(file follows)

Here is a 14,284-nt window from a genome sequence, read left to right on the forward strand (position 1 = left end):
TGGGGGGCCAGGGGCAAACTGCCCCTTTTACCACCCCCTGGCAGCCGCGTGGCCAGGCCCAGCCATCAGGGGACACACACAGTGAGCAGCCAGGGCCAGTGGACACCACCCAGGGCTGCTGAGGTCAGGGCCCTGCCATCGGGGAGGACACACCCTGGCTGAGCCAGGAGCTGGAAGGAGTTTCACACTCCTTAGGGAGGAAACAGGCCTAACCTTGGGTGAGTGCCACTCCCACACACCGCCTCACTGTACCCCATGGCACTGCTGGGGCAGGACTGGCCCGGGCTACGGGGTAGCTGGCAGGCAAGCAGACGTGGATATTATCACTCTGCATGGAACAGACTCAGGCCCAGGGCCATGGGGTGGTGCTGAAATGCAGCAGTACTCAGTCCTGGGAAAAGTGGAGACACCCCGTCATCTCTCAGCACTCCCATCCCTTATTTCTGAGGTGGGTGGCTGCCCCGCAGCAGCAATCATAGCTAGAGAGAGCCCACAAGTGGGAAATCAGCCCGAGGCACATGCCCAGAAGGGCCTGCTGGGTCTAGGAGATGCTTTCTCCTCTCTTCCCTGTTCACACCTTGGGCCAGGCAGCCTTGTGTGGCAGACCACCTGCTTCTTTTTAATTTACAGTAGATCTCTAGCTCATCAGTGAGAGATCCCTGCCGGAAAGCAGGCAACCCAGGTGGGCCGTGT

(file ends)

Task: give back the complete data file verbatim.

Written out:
Here is a 14,284-nt window from a genome sequence, read left to right on the forward strand (position 1 = left end):
TGGGGGGCCAGGGGCAAACTGCCCCTTTTACCACCCCCTGGCAGCCGCGTGGCCAGGCCCAGCCATCAGGGGACACACACAGTGAGCAGCCAGGGCCAGTGGACACCACCCAGGGCTGCTGAGGTCAGGGCCCTGCCATCGGGGAGGACACACCCTGGCTGAGCCAGGAGCTGGAAGGAGTTTCACACTCCTTAGGGAGGAAACAGGCCTAACCTTGGGTGAGTGCCACTCCCACACACCGCCTCACTGTACCCCATGGCACTGCTGGGGCAGGACTGGCCCGGGCTACGGGGTAGCTGGCAGGCAAGCAGACGTGGATATTATCACTCTGCATGGAACAGACTCAGGCCCAGGGCCATGGGGTGGTGCTGAAATGCAGCAGTACTCAGTCCTGGGAAAAGTGGAGACACCCCGTCATCTCTCAGCACTCCCATCCCTTATTTCTGAGGTGGGTGGCTGCCCCGCAGCAGCAATCATAGCTAGAGAGAGCCCACAAGTGGGAAATCAGCCCGAGGCACATGCCCAGAAGGGCCTGCTGGGTCTAGGAGATGCTTTCTCCTCTCTTCCCTGTTCACACCTTGGGCCAGGCAGCCTTGTGTGGCAGACCACCTGCTTCTTTTTAATTTACAGTAGATCTCTAGCTCATCAGTGAGAGATCCCTGCCGGAAAGCAGGCAACCCAGGTGGGCCGTGT